The last country show I visited was when I was in high school in Gympie. That was forever ago, after living in Brisbane on and off for the past ten years, Maleny has been my home for the last nine months. The first weekend of June is reserved on the social calender here for the show. Two days of horse jumping, equestrian, cow parades, woodchopping and a rodeo, this year celebrating 75 years.
Walking around the grounds with a good friend (thanks Ally), taking in everything that was on display. reminiscing about experience from our younger years. You know I was once scared of cows, now I think they are adorable with their big eyes and long lashes, looking at you so innocently. Preferring horses when I was kid, I think it was only because my granddad (pop Evans) would take us for rides on his horse.
Now, chickens. They make me so happy, they are so simple, eat, shit and lay a few eggs. Rare breed birds are ornamental with coloured feathers and unique shapes catching my eye. Not long now, soon I will have my own chicken run in Hunchy, with a few rare breeds, and some trusty egg-layers.
Wood chopping is a sport that reminds me of yesteryear, almost caveman like. Saturday the men threw their axes at lumps of hardwood (flooded gum). The aim is to cut your piece of wood in half first. Round one (above) was won by the man in the center who split his block in 33 seconds.
The men choose their piece of wood, and then fix it to the stand using nails, braces and their axe. Using chalk from their pockets drawing the marks on the wood to aim for. Some used measuring tapes to guarantee to find the center of the block.
The other really cool thing that I noticed watching this sport is their shoes. I know, I know, but they all have Dunlop volleys on their feet. With extra grip on the bottom and flexibility to grip the wood under foot, I guess.
ABOVE: Using all his breath to help his movement when cutting the block of wood.
BELOW: Spectator watching closely to the men getting ready for the next round
The rain was coming, it was time to run inside for a cup of tea and GF biscuit. Both Ally and I were amazed at the tables, topped with paper tablecloths, salt and pepper and fresh flowers arranged neatly in the middle of each table.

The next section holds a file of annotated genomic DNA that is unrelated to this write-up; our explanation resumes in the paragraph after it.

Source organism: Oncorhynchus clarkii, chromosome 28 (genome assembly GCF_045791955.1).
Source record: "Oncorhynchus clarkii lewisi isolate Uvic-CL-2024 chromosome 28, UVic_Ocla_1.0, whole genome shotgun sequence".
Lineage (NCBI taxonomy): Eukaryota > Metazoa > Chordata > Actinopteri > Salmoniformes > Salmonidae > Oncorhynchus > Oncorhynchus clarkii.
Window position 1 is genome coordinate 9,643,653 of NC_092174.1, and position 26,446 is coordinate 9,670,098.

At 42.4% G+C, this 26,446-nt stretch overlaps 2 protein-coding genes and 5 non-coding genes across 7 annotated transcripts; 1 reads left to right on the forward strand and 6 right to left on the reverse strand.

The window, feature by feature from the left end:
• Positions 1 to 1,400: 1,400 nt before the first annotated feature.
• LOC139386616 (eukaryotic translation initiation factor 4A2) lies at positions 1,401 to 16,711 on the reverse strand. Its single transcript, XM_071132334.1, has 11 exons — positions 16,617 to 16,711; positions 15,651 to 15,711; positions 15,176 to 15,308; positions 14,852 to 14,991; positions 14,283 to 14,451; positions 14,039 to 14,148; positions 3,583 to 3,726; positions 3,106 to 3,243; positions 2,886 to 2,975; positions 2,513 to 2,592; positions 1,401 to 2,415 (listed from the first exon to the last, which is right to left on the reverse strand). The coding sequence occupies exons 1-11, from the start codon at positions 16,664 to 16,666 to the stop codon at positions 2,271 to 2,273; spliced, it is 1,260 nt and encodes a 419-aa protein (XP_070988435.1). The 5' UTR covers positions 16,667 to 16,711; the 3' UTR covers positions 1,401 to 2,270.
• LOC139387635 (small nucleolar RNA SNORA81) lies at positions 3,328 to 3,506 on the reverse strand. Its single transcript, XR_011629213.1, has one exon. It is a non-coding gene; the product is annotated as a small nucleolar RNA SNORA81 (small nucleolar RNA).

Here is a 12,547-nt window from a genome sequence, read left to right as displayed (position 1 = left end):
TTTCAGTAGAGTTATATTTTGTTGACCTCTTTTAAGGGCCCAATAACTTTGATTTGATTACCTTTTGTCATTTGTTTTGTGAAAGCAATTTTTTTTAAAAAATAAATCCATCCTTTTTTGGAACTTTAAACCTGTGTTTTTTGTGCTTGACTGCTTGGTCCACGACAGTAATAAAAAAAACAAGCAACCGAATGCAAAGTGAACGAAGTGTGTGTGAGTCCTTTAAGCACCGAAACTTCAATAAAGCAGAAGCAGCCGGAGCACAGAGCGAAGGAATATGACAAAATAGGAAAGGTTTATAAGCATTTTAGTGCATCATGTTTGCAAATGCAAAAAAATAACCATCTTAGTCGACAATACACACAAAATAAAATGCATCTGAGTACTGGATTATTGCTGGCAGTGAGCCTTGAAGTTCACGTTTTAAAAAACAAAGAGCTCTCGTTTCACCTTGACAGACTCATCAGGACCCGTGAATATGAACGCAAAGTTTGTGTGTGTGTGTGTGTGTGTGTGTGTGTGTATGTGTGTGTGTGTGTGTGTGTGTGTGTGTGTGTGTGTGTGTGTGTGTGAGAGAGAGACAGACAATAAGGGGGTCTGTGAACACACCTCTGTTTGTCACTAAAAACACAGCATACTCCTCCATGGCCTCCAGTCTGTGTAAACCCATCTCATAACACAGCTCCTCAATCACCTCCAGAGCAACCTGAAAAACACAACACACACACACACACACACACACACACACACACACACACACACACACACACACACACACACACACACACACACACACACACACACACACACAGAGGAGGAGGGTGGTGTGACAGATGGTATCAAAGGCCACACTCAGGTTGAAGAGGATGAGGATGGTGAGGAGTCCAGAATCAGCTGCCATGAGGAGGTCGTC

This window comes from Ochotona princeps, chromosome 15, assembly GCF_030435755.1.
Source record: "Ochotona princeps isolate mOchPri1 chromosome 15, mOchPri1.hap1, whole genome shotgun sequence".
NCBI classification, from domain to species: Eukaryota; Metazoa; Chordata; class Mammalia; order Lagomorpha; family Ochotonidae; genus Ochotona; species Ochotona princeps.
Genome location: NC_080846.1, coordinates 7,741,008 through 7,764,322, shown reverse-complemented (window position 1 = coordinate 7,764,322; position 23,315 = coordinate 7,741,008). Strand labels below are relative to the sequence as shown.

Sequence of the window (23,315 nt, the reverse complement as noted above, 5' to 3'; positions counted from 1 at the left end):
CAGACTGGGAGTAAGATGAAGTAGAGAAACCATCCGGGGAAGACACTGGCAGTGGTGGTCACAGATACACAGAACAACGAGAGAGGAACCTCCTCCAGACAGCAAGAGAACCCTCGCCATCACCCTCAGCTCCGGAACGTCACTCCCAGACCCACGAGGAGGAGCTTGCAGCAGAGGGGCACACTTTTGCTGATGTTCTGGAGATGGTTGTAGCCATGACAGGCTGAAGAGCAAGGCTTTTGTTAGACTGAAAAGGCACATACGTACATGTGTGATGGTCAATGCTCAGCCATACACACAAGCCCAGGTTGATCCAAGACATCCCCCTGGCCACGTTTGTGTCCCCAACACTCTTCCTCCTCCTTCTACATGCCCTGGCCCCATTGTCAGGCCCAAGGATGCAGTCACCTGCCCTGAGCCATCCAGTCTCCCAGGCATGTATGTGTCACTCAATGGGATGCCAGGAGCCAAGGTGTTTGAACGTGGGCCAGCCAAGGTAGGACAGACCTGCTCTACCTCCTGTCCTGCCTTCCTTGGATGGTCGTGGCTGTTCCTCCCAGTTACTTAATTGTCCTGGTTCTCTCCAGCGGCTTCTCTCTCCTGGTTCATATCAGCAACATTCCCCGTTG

ABOVE: Young boy waits patiently for the train to go by.
BELOW: Gumboot painting competition.
Each year gumboots are painted according to the theme. This year is the year of the farmer.
ABOVE: Decorated cake with butter icing – isn’t it dainty.
BELOW: Bread competition, with the jars of preserves in the background.
ABOVE: A patron taking in the men’s chocolate cake competition.
BELOW: The winning sponge cake.
It looks amazing, I need to find this lady and get some more tips. Mine always seem a little yellow, and a bit burnt, with no thanks to my oven.
Plants, flowers and floral displays.
Handcrafts (above) covered the length of the hall, from quilting, cross-stitch, knitting, dress making and tapestry.
A crowd watching the woodchop and horse jumping, staying dry under the cover provided.
This is for the boys, a ute competition. Categories included feral (below), working and Aussie (above). Yes, the one below does have some sort of gun attached to it, to make it tougher perhaps. The bent bullbar just needs to be straight, that could make it cuter – in an old rusted pile of metal kind of way.
The fruit and vegetable display had: bunches of parsley, kale, mandarins, sweet potatoes, pecans, macadamias, eggs, lemons, oranges and an edible native section. Chokos took out the champion title, putting a smile on my face, remembering only two weeks ago, people trying to flog them off for 50 cents each. Yet no one really knows what to do with them.
A personal favourite, my grandma use to boil them up and season with plenty of salt and pepper, keep it simple. Other great ways to use the chokos are in pickles, mustards and apple pies.
With the rain determined to scare everyone away, I was glad to see that on Saturday there was still a reasonable crowd. Small town shows are some what cute. Old crafts, cooking competitions and the woodchop will not be forgotten.
Do you have any fond memories of your local show?